Rita Balgeman: 2023 candidate for West Chicago Elementary District 33 board


Town: West Chicago

Age on Election Day: 41

Occupation: Senior research manager

Employer: InMoment

Previous offices held: West Chicago District 33 board member since 2019


Q: Why are you running for this office, whether for reelection or election the first time? Is there a particular issue that motivates you?

A: I am passionate about our school district and I want to be part of the work to drive change and bring about success. If you look at our district report card, you can see that academic achievement is woefully low.

While we often grow our kids more than one grade level in a year, it is not enough to bring them up to grade level, and COVID put us even farther behind.

Over the last few years, we have put in place many elements that I am hoping will bring about greater academic achievement, including lower class sizes for the primary grades, more adults to help kids one-on-one or in small groups, etc.

At the same time, we can't focus only on those who are below grade level. Every student deserves to be challenged to do their best, and I am dedicated to ensuring we have differentiated learning that meets everyone's needs.

As a board member, I would like to continue to monitor our academics and ensure that we are growing every student.

Q: What is the role of the school board in setting and monitoring curriculum?

A: The school board approves curriculum. Before I joined the school board, it approved the American Reading Co. as the literacy curriculum and Eureka as the math curriculum.

For several years, I was the board member representative on our Academic Leadership Council, which is a representative group of teachers and administrators that reviews all decisions regarding curriculum before it comes to the board.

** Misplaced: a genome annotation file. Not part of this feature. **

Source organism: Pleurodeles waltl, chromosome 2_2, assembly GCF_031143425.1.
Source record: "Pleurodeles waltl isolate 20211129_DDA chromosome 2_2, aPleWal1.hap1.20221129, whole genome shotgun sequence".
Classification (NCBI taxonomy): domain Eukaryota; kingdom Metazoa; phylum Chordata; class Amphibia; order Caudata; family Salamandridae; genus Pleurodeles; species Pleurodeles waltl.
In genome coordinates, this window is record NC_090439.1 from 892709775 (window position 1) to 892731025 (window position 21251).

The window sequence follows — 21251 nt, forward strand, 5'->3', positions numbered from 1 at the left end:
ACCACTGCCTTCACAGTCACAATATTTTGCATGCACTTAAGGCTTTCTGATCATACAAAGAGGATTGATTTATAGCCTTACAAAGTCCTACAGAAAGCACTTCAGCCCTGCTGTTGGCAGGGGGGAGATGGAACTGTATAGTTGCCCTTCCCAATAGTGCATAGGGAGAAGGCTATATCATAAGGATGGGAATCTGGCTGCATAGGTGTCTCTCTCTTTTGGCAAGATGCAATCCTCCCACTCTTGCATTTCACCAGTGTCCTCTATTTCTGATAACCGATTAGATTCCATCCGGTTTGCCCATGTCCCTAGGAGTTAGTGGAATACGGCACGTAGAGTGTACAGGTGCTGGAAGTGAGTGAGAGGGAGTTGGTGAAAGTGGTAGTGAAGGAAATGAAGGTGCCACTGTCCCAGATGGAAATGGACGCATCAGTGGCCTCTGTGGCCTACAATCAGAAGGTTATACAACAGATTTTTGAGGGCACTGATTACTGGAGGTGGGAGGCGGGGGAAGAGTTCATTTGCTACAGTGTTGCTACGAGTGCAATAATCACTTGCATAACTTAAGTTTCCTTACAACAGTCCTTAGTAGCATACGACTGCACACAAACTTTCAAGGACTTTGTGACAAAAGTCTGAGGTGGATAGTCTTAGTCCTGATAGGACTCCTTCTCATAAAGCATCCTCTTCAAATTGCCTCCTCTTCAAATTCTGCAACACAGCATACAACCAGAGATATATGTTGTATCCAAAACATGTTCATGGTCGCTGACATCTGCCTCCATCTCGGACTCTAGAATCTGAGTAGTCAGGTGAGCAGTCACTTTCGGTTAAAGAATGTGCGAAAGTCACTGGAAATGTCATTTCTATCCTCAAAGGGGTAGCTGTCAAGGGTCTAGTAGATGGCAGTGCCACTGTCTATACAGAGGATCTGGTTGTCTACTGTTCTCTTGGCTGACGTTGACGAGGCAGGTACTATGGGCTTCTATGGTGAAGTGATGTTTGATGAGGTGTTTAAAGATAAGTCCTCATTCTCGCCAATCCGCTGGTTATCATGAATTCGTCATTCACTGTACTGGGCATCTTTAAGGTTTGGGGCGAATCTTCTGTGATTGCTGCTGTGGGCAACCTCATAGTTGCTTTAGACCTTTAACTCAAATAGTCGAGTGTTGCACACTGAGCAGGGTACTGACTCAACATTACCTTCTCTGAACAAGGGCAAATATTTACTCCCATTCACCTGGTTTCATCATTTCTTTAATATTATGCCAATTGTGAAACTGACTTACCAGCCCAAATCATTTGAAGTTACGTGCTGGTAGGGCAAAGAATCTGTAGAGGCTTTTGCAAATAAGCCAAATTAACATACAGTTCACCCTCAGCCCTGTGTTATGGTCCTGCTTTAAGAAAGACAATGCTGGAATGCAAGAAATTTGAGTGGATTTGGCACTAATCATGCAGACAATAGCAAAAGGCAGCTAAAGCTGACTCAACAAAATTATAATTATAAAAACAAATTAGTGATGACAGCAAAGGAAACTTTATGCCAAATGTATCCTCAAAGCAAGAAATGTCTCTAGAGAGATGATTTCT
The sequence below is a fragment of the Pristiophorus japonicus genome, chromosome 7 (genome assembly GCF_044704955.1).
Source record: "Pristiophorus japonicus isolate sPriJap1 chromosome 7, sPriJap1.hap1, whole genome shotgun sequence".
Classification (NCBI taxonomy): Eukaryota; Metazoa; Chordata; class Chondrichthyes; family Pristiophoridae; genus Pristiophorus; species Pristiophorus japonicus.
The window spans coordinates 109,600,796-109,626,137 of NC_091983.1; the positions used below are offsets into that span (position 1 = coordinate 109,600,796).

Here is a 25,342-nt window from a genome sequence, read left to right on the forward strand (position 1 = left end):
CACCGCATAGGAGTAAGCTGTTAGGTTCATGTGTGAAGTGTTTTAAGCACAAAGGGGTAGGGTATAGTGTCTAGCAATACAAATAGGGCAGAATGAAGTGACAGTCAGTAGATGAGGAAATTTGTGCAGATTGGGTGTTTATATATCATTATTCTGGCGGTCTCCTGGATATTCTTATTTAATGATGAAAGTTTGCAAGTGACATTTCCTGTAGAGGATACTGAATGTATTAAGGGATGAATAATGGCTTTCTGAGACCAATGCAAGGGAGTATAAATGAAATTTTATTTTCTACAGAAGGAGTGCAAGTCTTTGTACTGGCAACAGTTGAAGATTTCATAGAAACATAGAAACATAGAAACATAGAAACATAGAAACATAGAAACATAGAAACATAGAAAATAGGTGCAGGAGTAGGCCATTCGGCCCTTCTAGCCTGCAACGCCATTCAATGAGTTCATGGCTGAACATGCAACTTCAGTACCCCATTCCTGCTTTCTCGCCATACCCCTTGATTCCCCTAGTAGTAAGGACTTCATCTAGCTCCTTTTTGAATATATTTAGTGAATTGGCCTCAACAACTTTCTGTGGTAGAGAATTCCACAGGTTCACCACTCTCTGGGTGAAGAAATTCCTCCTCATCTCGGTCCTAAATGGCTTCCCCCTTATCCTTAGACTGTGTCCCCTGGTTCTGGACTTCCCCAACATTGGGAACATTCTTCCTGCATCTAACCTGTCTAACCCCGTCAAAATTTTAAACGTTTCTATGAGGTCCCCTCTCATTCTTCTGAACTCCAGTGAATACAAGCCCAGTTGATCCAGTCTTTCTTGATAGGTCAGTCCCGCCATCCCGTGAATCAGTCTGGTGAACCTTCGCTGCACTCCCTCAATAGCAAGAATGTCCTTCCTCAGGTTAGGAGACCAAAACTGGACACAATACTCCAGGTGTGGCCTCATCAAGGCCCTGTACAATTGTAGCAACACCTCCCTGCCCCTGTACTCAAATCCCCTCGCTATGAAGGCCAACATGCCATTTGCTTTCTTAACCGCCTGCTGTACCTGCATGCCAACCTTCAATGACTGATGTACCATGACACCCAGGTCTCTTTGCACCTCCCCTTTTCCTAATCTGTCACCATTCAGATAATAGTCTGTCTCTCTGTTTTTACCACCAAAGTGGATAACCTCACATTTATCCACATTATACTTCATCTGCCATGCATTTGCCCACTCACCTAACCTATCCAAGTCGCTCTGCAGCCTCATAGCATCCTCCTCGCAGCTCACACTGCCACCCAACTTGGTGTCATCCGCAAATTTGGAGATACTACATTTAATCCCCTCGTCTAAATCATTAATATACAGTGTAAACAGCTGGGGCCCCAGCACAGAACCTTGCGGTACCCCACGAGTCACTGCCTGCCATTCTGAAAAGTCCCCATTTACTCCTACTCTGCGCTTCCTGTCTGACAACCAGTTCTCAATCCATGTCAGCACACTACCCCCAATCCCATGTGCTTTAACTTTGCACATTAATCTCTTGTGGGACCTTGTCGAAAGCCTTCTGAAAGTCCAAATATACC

I think it's important to note that curriculum decisions are constrained by state law that mandates what must be taught and the Illinois State Board that sets standards for each grade.

Q: Are there curriculum issues within the district that you feel need particular attention from the board?

A: I think that we need to work on our science and social studies curriculum which has not seen the same investment as our literacy and math curriculums.

I also would like to see more alignment between schools in understanding what the standards are, what resources we have, and best practices on how to teach those standards. We have teachers doing amazing things, and I want to see those shared across the district.

I also want to be sure parents are comfortable and understand the curriculum. At Curriculum Night this year, I know that documents describing the various curriculums were available for parents. They are also all posted online. It's important that parents know how to get that information.

Q: How do you view your role in confronting policy or curriculum controversies: provide leadership even if unpopular, give a voice to constituents - even ones with whom you disagree, or defer to state authorities?

A: I don't believe those are exclusive options.

It is incredibly important to listen to everyone in the community, across all opinions. Fundamentally, school districts are created to educate our kids as our community wants; the school board represents our community in setting the vision of our district and monitoring progress to goals.

I try to listen through informal conversations, being accessible at school events, and by being part of many advisory committees.

I believe in data-driven decision-making. Our administration are experts in education and provide us with data to make the most informed decision possible. I ask LOTS of questions to look at every aspect of the situation and have the information to make the best decision.

Finally, we are required to follow the law. While I prefer to have as much as possible under local control, if we don't follow state law, we open our school district to legal liability and financial risk, which is not a good use of our limited resources.